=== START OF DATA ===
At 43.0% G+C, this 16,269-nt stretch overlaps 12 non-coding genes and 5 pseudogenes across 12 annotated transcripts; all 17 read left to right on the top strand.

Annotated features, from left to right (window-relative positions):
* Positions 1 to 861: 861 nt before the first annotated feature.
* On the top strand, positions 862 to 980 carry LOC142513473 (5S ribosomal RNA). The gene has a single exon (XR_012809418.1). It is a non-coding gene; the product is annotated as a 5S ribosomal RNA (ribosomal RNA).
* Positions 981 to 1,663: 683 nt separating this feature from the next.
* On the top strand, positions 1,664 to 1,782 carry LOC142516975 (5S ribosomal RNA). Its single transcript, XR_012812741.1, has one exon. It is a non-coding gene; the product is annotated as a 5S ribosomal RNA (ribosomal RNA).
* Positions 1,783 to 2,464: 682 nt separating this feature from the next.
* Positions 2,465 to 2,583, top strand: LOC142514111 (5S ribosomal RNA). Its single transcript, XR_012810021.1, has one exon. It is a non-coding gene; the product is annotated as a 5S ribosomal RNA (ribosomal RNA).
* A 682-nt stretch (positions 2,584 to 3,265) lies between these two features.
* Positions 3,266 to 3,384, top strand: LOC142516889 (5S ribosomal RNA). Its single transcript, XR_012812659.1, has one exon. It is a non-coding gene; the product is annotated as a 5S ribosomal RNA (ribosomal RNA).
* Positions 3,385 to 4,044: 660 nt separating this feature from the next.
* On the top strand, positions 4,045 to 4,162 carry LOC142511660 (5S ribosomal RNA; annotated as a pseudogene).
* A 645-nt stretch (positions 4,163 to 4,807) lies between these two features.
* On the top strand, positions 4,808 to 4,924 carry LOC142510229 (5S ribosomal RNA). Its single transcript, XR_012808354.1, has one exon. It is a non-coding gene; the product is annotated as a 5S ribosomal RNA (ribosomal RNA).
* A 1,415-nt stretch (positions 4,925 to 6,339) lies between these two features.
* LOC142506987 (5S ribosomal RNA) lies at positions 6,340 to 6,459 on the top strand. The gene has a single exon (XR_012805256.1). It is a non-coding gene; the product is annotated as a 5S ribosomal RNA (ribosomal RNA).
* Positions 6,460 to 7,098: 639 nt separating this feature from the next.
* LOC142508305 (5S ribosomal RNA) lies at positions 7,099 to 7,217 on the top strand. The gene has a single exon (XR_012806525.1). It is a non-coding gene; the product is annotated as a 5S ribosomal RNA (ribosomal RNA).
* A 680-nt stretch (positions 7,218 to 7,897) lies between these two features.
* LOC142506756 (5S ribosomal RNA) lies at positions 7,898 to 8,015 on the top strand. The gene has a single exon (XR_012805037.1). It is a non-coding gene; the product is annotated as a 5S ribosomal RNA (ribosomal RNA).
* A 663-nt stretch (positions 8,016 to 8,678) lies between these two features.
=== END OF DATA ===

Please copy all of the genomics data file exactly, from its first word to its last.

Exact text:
At 43.0% G+C, this 16,269-nt stretch overlaps 12 non-coding genes and 5 pseudogenes across 12 annotated transcripts; all 17 read left to right on the top strand.

Annotated features, from left to right (window-relative positions):
* Positions 1 to 861: 861 nt before the first annotated feature.
* On the top strand, positions 862 to 980 carry LOC142513473 (5S ribosomal RNA). The gene has a single exon (XR_012809418.1). It is a non-coding gene; the product is annotated as a 5S ribosomal RNA (ribosomal RNA).
* Positions 981 to 1,663: 683 nt separating this feature from the next.
* On the top strand, positions 1,664 to 1,782 carry LOC142516975 (5S ribosomal RNA). Its single transcript, XR_012812741.1, has one exon. It is a non-coding gene; the product is annotated as a 5S ribosomal RNA (ribosomal RNA).
* Positions 1,783 to 2,464: 682 nt separating this feature from the next.
* Positions 2,465 to 2,583, top strand: LOC142514111 (5S ribosomal RNA). Its single transcript, XR_012810021.1, has one exon. It is a non-coding gene; the product is annotated as a 5S ribosomal RNA (ribosomal RNA).
* A 682-nt stretch (positions 2,584 to 3,265) lies between these two features.
* Positions 3,266 to 3,384, top strand: LOC142516889 (5S ribosomal RNA). Its single transcript, XR_012812659.1, has one exon. It is a non-coding gene; the product is annotated as a 5S ribosomal RNA (ribosomal RNA).
* Positions 3,385 to 4,044: 660 nt separating this feature from the next.
* On the top strand, positions 4,045 to 4,162 carry LOC142511660 (5S ribosomal RNA; annotated as a pseudogene).
* A 645-nt stretch (positions 4,163 to 4,807) lies between these two features.
* On the top strand, positions 4,808 to 4,924 carry LOC142510229 (5S ribosomal RNA). Its single transcript, XR_012808354.1, has one exon. It is a non-coding gene; the product is annotated as a 5S ribosomal RNA (ribosomal RNA).
* A 1,415-nt stretch (positions 4,925 to 6,339) lies between these two features.
* LOC142506987 (5S ribosomal RNA) lies at positions 6,340 to 6,459 on the top strand. The gene has a single exon (XR_012805256.1). It is a non-coding gene; the product is annotated as a 5S ribosomal RNA (ribosomal RNA).
* Positions 6,460 to 7,098: 639 nt separating this feature from the next.
* LOC142508305 (5S ribosomal RNA) lies at positions 7,099 to 7,217 on the top strand. The gene has a single exon (XR_012806525.1). It is a non-coding gene; the product is annotated as a 5S ribosomal RNA (ribosomal RNA).
* A 680-nt stretch (positions 7,218 to 7,897) lies between these two features.
* LOC142506756 (5S ribosomal RNA) lies at positions 7,898 to 8,015 on the top strand. The gene has a single exon (XR_012805037.1). It is a non-coding gene; the product is annotated as a 5S ribosomal RNA (ribosomal RNA).
* A 663-nt stretch (positions 8,016 to 8,678) lies between these two features.